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    Influence of organic and mineral amendments on soil microbial properties and processes

    Stark, Christine H.E., Condron, Leo M., Stewart, Alison, Di, Hong Jie and O'Callaghan, Maureen (2007) Influence of organic and mineral amendments on soil microbial properties and processes. Applied soil ecology, 35 (1). pp. 79-93. ISSN 0929-1393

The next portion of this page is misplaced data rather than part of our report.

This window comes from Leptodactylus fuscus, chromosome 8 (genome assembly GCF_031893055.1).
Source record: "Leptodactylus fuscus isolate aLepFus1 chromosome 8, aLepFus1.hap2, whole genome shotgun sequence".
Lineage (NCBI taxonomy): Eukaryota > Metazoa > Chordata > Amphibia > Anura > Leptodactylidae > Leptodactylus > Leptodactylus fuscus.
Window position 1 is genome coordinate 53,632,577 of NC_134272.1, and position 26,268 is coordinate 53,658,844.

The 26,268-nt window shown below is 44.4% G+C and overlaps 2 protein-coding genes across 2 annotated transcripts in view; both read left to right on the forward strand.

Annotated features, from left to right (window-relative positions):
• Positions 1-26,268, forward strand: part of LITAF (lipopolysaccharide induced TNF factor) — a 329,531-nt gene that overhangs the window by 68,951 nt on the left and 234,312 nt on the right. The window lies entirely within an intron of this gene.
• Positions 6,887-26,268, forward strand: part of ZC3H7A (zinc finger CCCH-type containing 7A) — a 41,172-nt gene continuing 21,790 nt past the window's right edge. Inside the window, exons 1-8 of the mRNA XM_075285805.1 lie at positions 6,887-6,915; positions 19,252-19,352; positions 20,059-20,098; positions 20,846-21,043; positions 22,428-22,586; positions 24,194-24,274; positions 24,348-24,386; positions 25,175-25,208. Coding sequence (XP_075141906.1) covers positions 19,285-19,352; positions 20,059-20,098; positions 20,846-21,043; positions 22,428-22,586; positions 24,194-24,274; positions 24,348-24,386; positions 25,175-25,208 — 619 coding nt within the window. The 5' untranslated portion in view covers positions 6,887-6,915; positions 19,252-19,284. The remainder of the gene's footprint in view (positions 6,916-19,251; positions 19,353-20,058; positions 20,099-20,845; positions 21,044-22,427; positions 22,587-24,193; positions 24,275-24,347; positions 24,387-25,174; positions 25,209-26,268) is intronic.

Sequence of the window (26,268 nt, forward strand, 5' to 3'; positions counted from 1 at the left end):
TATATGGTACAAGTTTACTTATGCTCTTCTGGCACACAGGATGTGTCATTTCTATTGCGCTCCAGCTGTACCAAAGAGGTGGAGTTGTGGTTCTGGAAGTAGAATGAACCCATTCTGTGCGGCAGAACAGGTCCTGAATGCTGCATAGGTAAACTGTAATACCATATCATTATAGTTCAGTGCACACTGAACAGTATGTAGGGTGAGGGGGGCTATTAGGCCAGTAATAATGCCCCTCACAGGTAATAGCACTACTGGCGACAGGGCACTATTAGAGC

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    Microbial diversity in soils is considered important for maintaining sustainability of agricultural production systems. However, the links between microbial diversity and ecosystem processes are not well understood. This study was designed to gain better understanding of the effects of short-term management practices on the microbial community and how changes in the microbial community affect key soil processes. The effects of different forms of nitrogen (N) on soil biology and N dynamics was determined in two soils with organic and conventional management histories that varied in soil microbial properties but had the same fertility. The soils were amended with equal amounts of N (100 kg ha−1) in organic (lupin, Lupinus angustifolius L.) and mineral form (urea), respectively. Over a 91-day period, microbial biomass C and N, dehydrogenase enzyme activity, community structure of pseudomondas (sensu stricto), actinomycetes and α proteobacteria (by denaturing gradient gel electrophoresis (DGGE) following PCR amplification of 16S rDNA fragments) and N mineralisation were measured. Lupin amendment resulted in a two- to five-fold increase in microbial biomass and enzyme activity, while these parameters did not differ significantly between the urea and control treatments. The PCR–DGGE analysis showed that the addition of mineral and organic compounds had an influence on the microbial community composition in the short term (up to 10 days) but the effects were not sustained over the 91-day incubation period. Microbial community structure was strongly influenced by the presence or lack of substrate, while the type of amendment (organic or mineral) had an effect on microbial biomass size and activity. These findings show that the addition of green manures improved soil biology by increasing microbial biomass and activity irrespective of management history, that no direct relationship existed among microbial structure, enzyme activity and N mineralisation, and that microbial community structure (by PCR–DGGE) was more strongly influenced by inherent soil and environmental factors than by short-term management practices.

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